July 24, 2017

Summer of Felt

Who else has a slight... ok, big obsession with anything felt?  I have been busy all summer cutting out all kinds of felt shapes.  Some for songs and some for books.  I am sharing some of my favorite summer felt activities.  Stay tuned, I will be sharing more felt crafts in the fall and spring.  I hope to have a huge collection of felt pieces that can be paired with some of my favorite books and songs. Bonus, the students love the interactive aspect felt has, let alone all the language skills targeted!

I made these felt pieces to go along with the books, We're Going on a Lion Hunt and We're Going on a Bear Hunt.   I love giving my students something they can hold and manipulate during book activities.  This helps when sequencing, remembering vocabulary terms, and retelling details in the story.
Do you know the song "Slippery Fish?"  I love it!  The fish gets eaten by the octopus, the octopus gets eaten by the tuna fish, and so forth.  I pair this song with hand gestures and as each animal gets eaten, I lay it on top of the other, finally leaving on the whale left!

I use this felt activity with a song that targets counting.  I start with 5 fish and then as the whale eats one fish at time, the students say what number fish are left.  I start all my felt activities by labeling each part, whale, fish, pail.  You'd be surprised how many students have no idea what a pail is.

This is 5 little fish swimming in the pool felt activity. Each fish says a something different, such as "the pool is cooool" or "the pool is deeep".  I also like to add gestures representing each fish.

Butterflies rhyming felt board.  As we "catch" butterflies and put them in our net, we work on counting and rhyming.  For example, I will say "We will catch a (have the student pick a color), it's really lots of fun and when we put it in our net, how many do we have? One. This gets repeated until we have 5 beautiful butterflies.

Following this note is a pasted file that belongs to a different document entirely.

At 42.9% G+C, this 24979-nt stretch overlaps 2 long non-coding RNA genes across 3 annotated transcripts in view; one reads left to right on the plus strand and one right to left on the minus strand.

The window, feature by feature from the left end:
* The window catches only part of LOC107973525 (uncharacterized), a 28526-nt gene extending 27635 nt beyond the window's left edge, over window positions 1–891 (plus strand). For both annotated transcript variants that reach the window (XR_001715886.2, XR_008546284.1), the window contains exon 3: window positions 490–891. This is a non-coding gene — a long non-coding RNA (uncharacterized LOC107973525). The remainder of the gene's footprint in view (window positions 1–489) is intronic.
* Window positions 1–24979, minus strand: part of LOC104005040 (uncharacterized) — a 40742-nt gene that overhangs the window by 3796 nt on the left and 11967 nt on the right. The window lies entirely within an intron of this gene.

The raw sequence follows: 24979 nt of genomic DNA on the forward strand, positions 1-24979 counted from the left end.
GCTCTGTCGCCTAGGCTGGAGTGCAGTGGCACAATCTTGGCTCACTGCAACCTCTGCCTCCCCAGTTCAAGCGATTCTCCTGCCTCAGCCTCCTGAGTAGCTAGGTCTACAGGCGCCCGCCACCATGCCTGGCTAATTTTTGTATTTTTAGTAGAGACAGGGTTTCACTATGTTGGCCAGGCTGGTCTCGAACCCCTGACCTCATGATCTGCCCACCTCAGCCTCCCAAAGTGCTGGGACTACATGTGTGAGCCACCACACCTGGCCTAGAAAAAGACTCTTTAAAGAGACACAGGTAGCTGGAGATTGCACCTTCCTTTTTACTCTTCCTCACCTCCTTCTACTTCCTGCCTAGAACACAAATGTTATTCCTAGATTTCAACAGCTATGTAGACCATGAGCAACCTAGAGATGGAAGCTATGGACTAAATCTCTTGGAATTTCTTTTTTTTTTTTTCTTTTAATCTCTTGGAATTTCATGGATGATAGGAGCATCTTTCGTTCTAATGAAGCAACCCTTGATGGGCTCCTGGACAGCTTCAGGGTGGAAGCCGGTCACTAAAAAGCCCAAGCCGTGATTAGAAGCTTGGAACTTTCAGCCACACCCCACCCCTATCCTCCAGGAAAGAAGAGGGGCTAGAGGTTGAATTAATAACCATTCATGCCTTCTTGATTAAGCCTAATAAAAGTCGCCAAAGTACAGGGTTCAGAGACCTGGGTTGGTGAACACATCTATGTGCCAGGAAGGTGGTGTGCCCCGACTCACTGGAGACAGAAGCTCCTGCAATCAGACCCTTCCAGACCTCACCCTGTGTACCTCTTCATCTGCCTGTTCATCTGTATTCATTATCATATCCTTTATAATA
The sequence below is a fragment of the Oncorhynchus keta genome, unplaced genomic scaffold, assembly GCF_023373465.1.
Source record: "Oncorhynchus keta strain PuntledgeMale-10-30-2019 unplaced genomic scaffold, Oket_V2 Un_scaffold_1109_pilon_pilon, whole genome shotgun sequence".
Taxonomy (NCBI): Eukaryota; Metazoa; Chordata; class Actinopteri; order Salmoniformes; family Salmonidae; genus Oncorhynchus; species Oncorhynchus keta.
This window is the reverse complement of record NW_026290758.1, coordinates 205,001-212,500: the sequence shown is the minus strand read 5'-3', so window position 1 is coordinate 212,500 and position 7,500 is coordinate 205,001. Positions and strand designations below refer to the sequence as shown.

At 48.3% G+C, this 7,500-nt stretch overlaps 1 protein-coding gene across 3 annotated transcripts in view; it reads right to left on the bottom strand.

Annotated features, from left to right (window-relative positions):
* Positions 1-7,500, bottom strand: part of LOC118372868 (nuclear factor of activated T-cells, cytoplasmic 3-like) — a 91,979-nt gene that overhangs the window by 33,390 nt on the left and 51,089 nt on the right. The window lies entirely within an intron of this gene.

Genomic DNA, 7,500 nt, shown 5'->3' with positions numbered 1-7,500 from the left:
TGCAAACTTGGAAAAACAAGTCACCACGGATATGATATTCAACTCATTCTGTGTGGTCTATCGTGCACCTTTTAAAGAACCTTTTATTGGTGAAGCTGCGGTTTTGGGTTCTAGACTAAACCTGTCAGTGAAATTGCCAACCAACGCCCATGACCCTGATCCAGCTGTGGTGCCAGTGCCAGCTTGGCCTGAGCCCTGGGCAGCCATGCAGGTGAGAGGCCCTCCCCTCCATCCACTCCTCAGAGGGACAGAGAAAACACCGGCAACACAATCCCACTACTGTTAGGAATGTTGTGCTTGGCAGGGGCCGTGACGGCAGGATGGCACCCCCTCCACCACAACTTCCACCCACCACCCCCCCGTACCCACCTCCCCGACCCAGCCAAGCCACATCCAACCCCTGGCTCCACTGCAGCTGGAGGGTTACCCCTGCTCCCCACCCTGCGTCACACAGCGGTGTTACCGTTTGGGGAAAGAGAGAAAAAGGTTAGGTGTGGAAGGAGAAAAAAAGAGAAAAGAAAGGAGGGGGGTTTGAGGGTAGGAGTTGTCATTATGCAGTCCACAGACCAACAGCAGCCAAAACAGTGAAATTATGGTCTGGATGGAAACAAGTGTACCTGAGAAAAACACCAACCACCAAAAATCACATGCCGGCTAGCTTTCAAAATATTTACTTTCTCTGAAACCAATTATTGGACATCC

Ice cream shop.  This one is not really a felt activity, although you could easily make felt cones and ice cream.  I just happen to have these ice cream cones from another game.  I like to save time when I can!  I like this activity to work on more, less, fewer, least, and most.  To begin, you have "Johnny" going into an ice cream store and coming out with one scope of ice cream, then "Jenny" comes out with 2 scoops of ice cream and so on.  The students can name the ice cream colors and flavor as well as count how many scoops each kid has. Then you can ask student questions, such as, "who has the most" and "who has the least."

Alphabet Riddle.  These felt letters are from the Target dollar spot.  I got them in the spring, along with numbers.  I love that place!  For each letter, the student has to guess the animal based on the riddle I provide.  For example, he's colored green and has a very big snout, if you see its teeth you should surely shout, see you later.  A is for ... alligator.

Phew, that was a lot!  I hope you find some of these helpful!  Look for more to come!

March 29, 2017

Ladybug Bingo

Do you have students who struggle with understanding prepositions?  I feel like many of my students need multiple exposures to prepositions in order to generalize them into other environments. This bingo game focuses on the prepositions on and under.  Developmentally, these should be learned at approximately 3 years old.  Those students with language difficulties often take longer to master these concept.  I created this product to help my students and hopefully will help yours as well. I also plan to use this activity with the book "Are you a Ladybug?"  

March 1, 2017

Dr. Seuss Sensory Bin

I am loving using sensory bins with my students.  They're great at targeting articulation and language skills, as well as used with a large range of ages.  This Dr. Seuss sensory bin in paired with the book ABC.  I added different colored macaroni and used letters from Target.  What are you using for Dr. Seuss's birthday?

February 8, 2017

Valentine's Sensory Bin

My Valentine sensory bin was very engaging.  We targeted attributes, similarities/differences, vocabulary and even some fine motor skills.